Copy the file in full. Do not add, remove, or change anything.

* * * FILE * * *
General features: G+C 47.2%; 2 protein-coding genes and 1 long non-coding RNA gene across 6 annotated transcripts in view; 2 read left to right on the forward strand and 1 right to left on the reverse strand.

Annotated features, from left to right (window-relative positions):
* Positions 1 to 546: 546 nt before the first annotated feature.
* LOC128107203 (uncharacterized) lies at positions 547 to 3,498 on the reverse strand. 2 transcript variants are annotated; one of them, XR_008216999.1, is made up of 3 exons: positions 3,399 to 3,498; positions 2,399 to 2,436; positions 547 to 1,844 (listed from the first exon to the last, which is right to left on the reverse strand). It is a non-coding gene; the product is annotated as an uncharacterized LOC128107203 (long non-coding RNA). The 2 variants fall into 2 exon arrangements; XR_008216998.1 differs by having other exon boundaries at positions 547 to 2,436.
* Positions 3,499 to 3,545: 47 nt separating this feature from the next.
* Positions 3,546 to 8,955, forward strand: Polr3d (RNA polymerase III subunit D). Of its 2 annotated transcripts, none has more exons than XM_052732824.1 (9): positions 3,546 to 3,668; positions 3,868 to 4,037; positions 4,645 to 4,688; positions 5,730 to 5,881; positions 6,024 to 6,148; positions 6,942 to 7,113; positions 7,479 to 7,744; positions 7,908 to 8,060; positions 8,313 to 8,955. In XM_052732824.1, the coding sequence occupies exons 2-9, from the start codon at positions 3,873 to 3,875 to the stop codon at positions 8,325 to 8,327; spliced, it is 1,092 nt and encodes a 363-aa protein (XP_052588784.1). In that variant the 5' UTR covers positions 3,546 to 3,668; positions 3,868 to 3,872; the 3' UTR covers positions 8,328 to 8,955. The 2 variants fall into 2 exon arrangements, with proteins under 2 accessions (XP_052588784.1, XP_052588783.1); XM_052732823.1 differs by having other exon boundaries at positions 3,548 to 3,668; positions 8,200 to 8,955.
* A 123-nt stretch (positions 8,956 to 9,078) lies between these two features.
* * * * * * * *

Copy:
General features: G+C 47.2%; 2 protein-coding genes and 1 long non-coding RNA gene across 6 annotated transcripts in view; 2 read left to right on the forward strand and 1 right to left on the reverse strand.

Annotated features, from left to right (window-relative positions):
* Positions 1 to 546: 546 nt before the first annotated feature.
* LOC128107203 (uncharacterized) lies at positions 547 to 3,498 on the reverse strand. 2 transcript variants are annotated; one of them, XR_008216999.1, is made up of 3 exons: positions 3,399 to 3,498; positions 2,399 to 2,436; positions 547 to 1,844 (listed from the first exon to the last, which is right to left on the reverse strand). It is a non-coding gene; the product is annotated as an uncharacterized LOC128107203 (long non-coding RNA). The 2 variants fall into 2 exon arrangements; XR_008216998.1 differs by having other exon boundaries at positions 547 to 2,436.
* Positions 3,499 to 3,545: 47 nt separating this feature from the next.
* Positions 3,546 to 8,955, forward strand: Polr3d (RNA polymerase III subunit D). Of its 2 annotated transcripts, none has more exons than XM_052732824.1 (9): positions 3,546 to 3,668; positions 3,868 to 4,037; positions 4,645 to 4,688; positions 5,730 to 5,881; positions 6,024 to 6,148; positions 6,942 to 7,113; positions 7,479 to 7,744; positions 7,908 to 8,060; positions 8,313 to 8,955. In XM_052732824.1, the coding sequence occupies exons 2-9, from the start codon at positions 3,873 to 3,875 to the stop codon at positions 8,325 to 8,327; spliced, it is 1,092 nt and encodes a 363-aa protein (XP_052588784.1). In that variant the 5' UTR covers positions 3,546 to 3,668; positions 3,868 to 3,872; the 3' UTR covers positions 8,328 to 8,955. The 2 variants fall into 2 exon arrangements, with proteins under 2 accessions (XP_052588784.1, XP_052588783.1); XM_052732823.1 differs by having other exon boundaries at positions 3,548 to 3,668; positions 8,200 to 8,955.
* A 123-nt stretch (positions 8,956 to 9,078) lies between these two features.